Africa is one of the richest continents in terms of natural resources. However, many countries in Africa are still economically poor, which is always associated with inefficient leadership. The problems facing Africa have been attributed to three major factors: improper leadership, corruption, and inappropriate policies. Even though some countries like Botswana and South Africa reflect growing economies, several other nations still struggle to attain proper governance and fight corruption. The development of these other countries is unimpressive, considering their economic situations. The underdevelopment of African countries is always a result of improper leadership (Mazorodze, 2020, p. 93). Therefore, it is important that Africa focuses on the socioeconomic development approach instead of the inappropriate policies implemented in most African countries. Africa should reorganize its leadership skills and elect leaders with exceptional characters to see the continent develop shortly.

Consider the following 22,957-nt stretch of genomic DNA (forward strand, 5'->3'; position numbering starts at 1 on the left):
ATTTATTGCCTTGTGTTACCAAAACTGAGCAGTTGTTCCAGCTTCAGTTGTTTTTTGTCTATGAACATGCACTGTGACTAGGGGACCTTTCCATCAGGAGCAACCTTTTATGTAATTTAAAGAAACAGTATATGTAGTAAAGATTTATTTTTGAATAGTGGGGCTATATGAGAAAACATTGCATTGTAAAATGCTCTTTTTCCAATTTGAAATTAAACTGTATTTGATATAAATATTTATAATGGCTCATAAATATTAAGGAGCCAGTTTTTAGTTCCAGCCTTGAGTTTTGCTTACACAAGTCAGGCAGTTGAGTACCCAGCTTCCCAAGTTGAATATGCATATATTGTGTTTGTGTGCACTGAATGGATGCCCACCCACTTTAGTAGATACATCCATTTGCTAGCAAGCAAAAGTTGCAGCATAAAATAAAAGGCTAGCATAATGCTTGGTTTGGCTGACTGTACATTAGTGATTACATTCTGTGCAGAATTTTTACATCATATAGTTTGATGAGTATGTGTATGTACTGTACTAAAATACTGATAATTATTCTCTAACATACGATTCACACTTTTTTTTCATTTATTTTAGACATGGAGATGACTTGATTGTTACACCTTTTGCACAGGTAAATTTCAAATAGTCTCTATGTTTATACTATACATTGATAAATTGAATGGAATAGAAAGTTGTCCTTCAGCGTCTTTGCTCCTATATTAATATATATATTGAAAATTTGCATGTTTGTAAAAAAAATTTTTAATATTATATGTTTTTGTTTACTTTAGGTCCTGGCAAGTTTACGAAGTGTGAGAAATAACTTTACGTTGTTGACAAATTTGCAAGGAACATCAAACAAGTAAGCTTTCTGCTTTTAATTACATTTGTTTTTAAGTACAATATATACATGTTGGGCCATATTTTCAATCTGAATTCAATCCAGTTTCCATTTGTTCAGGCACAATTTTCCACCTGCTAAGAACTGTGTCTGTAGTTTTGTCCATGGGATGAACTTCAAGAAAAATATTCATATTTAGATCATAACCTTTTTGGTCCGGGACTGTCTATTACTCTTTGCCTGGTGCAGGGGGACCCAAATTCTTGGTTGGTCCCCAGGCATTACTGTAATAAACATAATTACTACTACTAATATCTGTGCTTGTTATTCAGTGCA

Over the last few years, Africa has seen a great level of improvement in terms of leadership skills. This can be seen in the increased infrastructural development in the continent. Many African residents have learned that proper Leadership and development are directly proportional. Initially, Africans could vote or elect famous leaders even without leadership qualities. However, many voters in Africa today have constantly rejected corrupt leaders as they seem to understand the value of Leadership in a society. Electing leaders with good character and proper leadership skills is critical in Africa’s development. Addressing the Leadership challenges Africa faces will need a deep focus on the causes of the continent’s problems today (MAkoBA, 2018). Many countries still seem to enjoy inappropriate governance and poor leadership; however, some leaders have employed western strategies to govern their nations. Soon, we will see most countries adopting new leadership techniques that can stabilize, develop, and modernize the continent.